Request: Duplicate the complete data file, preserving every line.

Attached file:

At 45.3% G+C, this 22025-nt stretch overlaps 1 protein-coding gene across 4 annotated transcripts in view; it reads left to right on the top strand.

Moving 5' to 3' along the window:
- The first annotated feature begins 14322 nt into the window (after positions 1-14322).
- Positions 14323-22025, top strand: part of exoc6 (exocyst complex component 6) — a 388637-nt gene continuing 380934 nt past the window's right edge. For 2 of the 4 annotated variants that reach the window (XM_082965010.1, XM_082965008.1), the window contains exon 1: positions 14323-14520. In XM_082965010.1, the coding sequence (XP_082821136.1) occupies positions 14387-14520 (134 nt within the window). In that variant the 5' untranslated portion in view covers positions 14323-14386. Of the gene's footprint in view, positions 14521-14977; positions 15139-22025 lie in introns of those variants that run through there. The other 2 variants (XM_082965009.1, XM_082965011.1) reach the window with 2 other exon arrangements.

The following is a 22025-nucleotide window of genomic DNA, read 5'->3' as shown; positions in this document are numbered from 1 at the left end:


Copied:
At 45.3% G+C, this 22025-nt stretch overlaps 1 protein-coding gene across 4 annotated transcripts in view; it reads left to right on the top strand.

Moving 5' to 3' along the window:
- The first annotated feature begins 14322 nt into the window (after positions 1-14322).
- Positions 14323-22025, top strand: part of exoc6 (exocyst complex component 6) — a 388637-nt gene continuing 380934 nt past the window's right edge. For 2 of the 4 annotated variants that reach the window (XM_082965010.1, XM_082965008.1), the window contains exon 1: positions 14323-14520. In XM_082965010.1, the coding sequence (XP_082821136.1) occupies positions 14387-14520 (134 nt within the window). In that variant the 5' untranslated portion in view covers positions 14323-14386. Of the gene's footprint in view, positions 14521-14977; positions 15139-22025 lie in introns of those variants that run through there. The other 2 variants (XM_082965009.1, XM_082965011.1) reach the window with 2 other exon arrangements.

The following is a 22025-nucleotide window of genomic DNA, read 5'->3' as shown; positions in this document are numbered from 1 at the left end: